And, what do you know, Acahacker has made this point more succinctly in a tweet:
Precarity not only means the inability to say no, but also losing all perspective on the need to say it. When you’re precariously employed, EVERYTHING looks like an opportunity, a possibility, a way out. And the guff around ‘seizing the day’, ‘having one shot’ etc doesn’t help.
A year and a half ago, I wrote a post on strategies for working during tough times. These were short-term ways of slowing work in times of crisis. I am now experiencing the joy of being on the other side. My daughter is well, and has started high school full of enthusiasm for learning, new friendships and extra-curricular activities such as fencing and theatresports. My son has started his first year of primary school, and is especially excited about ‘risky play’ activities at after-school care. I am revelling in having two healthy kids at school. And, while always aware of the consequences of taking on too much, I am enjoying working full-time and saying yes to things. (The title of this post ‘On this side’ is a nod to a Clare Bowditch song about unanticipated ordinary happiness).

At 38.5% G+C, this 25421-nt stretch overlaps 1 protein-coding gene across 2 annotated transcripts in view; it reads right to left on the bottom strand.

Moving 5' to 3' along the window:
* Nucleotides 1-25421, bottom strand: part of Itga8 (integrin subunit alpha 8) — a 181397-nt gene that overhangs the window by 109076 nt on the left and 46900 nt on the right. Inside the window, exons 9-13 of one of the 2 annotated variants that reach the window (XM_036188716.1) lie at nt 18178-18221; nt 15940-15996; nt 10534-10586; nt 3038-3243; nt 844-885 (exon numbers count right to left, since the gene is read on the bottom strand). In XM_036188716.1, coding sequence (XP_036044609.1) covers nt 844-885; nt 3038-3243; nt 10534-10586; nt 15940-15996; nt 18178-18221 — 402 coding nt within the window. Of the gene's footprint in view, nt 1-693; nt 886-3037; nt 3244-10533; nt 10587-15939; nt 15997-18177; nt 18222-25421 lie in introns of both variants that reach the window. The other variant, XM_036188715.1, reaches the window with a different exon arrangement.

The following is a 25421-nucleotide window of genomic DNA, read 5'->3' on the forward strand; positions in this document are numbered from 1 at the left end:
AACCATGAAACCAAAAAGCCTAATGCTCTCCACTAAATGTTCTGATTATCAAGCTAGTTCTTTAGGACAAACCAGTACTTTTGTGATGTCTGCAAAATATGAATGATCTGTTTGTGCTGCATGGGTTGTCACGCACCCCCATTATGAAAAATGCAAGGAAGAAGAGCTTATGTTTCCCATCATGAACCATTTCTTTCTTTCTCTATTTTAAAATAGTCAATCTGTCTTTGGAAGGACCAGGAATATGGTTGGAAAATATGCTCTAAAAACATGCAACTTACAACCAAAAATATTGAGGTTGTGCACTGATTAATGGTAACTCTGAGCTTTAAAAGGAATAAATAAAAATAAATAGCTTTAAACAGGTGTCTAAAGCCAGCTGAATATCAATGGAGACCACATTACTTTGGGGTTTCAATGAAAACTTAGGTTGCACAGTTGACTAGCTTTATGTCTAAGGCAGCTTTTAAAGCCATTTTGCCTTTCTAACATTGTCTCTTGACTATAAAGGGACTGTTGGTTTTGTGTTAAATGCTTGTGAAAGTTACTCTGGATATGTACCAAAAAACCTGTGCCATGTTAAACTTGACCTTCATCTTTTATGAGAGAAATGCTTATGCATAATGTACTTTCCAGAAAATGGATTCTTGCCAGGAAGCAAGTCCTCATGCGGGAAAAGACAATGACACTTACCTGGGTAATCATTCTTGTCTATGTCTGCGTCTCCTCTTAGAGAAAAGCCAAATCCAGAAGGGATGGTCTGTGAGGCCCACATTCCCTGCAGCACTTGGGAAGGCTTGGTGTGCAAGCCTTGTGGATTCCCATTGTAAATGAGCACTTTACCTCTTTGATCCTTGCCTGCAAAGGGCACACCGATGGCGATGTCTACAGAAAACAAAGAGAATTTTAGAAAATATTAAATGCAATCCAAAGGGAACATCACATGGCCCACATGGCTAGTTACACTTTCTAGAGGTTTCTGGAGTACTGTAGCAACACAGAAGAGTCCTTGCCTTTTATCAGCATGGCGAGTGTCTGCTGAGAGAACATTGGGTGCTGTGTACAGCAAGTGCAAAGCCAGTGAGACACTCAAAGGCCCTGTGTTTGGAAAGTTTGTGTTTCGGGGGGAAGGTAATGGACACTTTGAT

In a previous post, I named some of these things, including the Idea of the University reading group. We meet online fortnightly and are currently reading Raewyn Connell’s The Good University. Our discussion has been wide-ranging: revolution, democracy, research-teaching as collective work and readership.
Following another yes, I had a conversation with Sally Purcell about higher degree research and beyond for the Resourceful HDR podcast. I talk about my slow PhD experience, parenting a sick baby, feminist theory, shifting ideas of career and identity, changing discipline, returning to study, the infinite game, sitting with uncertainty, working part-time and job crafting. I am looking forward to listening to the other episodes (including with Professor Nick Mansfield, who was my PhD supervisor). You can listen via the website or on your favourite podcast platform. And I love Sally’s black and white image of the university library:
The other thing I said yes to was joining a writing group. We are a group of four women in Educational Studies, supported by two senior researchers, meeting fortnightly and sharing feedback on work in progress. Already I have stretched my thinking by reading about flipped classroom experiences for teacher education and children learning grammar in writing.